Vermont knocked North Dakota off its six-year perch as the nation's safest state in a survey getting steeped in controversy and the Green Mountain State also pulled a three-peat as the nation's healthiest state, but Minnesota retained what's becoming a perennial "Most Livable State" title.
Morgan Quitno Press, the Lawrence KS researcher and publisher of statistics that give the status of the nation's states and their cities in several categories, on April 25 released their latest "Safest and Most Dangerous States," "Healthiest States," and "Most Livable States."
New England was a big regional winner as Vermont, North Dakota, Maine, South Dakota and New Hampshire filled the top five slots as the nation's safest states. The South and Southwest filled the bottom five slots as Maryland, Florida, Arizona, Nevada and Louisiana came in as the nation's most dangerous states.
The rankings are based on how a state compares with the national average in six crime categories — murder, rape, robbery, aggravated assault, burglary and motor vehicle theft.
Morgan Quitno says some law enforcement officials and criminologists have considered ranking according to crime can give a state a bad rap it might not deserve, because ranking by the numbers doesn't consider population density, composition of the population (particularly the concentration of youth), climate, economic conditions, strength of local law enforcement agencies, citizen's attitudes toward crime, cultural factors, education levels, crime reporting practices of citizens, family cohesiveness and other factors that impact crime levels.
However, Morgan Quitno stands by its report as "straightforward data that all of use can use and understand."
"For five of the ten years that we have issued the Safest and Most Dangerous State designations, Louisiana has ranked as the nation’s Most Dangerous State," said Scott Morgan, president of Morgan Quitno Press. "The state's murder rate not only is the highest in the country but also is double the national average."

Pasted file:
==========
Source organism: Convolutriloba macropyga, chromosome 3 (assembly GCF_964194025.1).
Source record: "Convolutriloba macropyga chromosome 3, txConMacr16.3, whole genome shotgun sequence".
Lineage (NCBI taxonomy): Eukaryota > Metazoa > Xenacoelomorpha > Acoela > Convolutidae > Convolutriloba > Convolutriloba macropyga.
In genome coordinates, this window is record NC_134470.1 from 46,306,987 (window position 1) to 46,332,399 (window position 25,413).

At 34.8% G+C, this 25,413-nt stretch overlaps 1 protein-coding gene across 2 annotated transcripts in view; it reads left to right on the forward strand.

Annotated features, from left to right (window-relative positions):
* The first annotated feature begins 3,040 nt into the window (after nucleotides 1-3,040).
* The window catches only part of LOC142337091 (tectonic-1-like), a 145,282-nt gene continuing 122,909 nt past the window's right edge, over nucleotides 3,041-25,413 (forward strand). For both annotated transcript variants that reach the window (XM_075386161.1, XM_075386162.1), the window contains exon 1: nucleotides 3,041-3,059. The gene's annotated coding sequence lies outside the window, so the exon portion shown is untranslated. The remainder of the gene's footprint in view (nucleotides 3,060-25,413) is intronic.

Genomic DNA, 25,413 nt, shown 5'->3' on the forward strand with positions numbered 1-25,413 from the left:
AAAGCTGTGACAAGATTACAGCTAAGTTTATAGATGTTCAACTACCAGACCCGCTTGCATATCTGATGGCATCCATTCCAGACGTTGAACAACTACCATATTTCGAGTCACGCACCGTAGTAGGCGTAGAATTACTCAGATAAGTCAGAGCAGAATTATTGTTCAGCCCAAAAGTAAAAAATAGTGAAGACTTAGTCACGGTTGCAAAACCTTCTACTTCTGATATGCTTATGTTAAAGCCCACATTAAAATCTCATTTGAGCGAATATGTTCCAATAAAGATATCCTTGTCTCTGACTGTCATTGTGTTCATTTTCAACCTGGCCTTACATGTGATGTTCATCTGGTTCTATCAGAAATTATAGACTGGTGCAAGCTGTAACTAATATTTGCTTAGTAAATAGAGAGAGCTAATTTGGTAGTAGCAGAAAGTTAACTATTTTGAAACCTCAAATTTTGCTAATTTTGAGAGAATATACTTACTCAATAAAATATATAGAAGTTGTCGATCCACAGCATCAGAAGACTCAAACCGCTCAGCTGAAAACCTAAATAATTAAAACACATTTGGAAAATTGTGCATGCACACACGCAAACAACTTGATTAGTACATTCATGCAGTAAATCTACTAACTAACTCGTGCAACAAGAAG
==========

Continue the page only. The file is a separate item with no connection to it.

There was some good news for the Pelican State.
"Despite the not-so-good news about Louisiana's crime situation, the state is making progress," said Morgan. "The state's violent crime rate has decreased more than 19 percent in the five years from 1997 to 2001, better than the national average decline of 17.4 percent."
Must be the maple syrup.
Vermont was also back for the third year as the Morgan Quitno's healthiest state, followed by New Hampshire, Nebraska, Iowa and Minnesota. The South couldn't rise again as the least healthy states were New Mexico, Alabama, South Carolina, Louisiana and finally Mississippi. At No. 22, Virginia was the highest ranked southern state in this category.
The healthy living award is based on an analysis of 21 factors, including access to health care providers, affordability of health care, infant mortality rates, teen birth rate, binge drinking rates and sexually transmitted disease rates.
"Vermont fits this profile well. It boasts a low teen birth rate, a high childhood vaccination rate and excellent access to primary care physicians. Conversely, Mississippi faces the nation's highest infant mortality rate, the highest teen birth rate and the highest percentage of population lacking access to primary care physicians," Morgan said.
For the seventh year in a row, Minnesota is the nation's most livable state, according to Morgan Quitno. Following were Iowa, New Hampshire, Nebraska and Virginia.
Still more bad news came from the South. The least livable states were West Virginia, Alabama, Tennessee, Louisiana and Mississippi.
To determine a state's livability, Morgan Quitno averaged a 1 to 50 score for 43 factors, including everything from crime rates, costs of living, incomes and home ownership rates to low birth weight births, per capita number of books in libraries, sunny days and hazardous waste sites.
"Our Most Livable State Award is not a measurement of which state is most fun or the best place for everyone to live," said Morgan. "It is based on statistical indicators that reflect the kind of lifestyle that most Americans agree is positive — affordable housing, safe streets, good employment opportunities, a strong education system and a healthy state economy."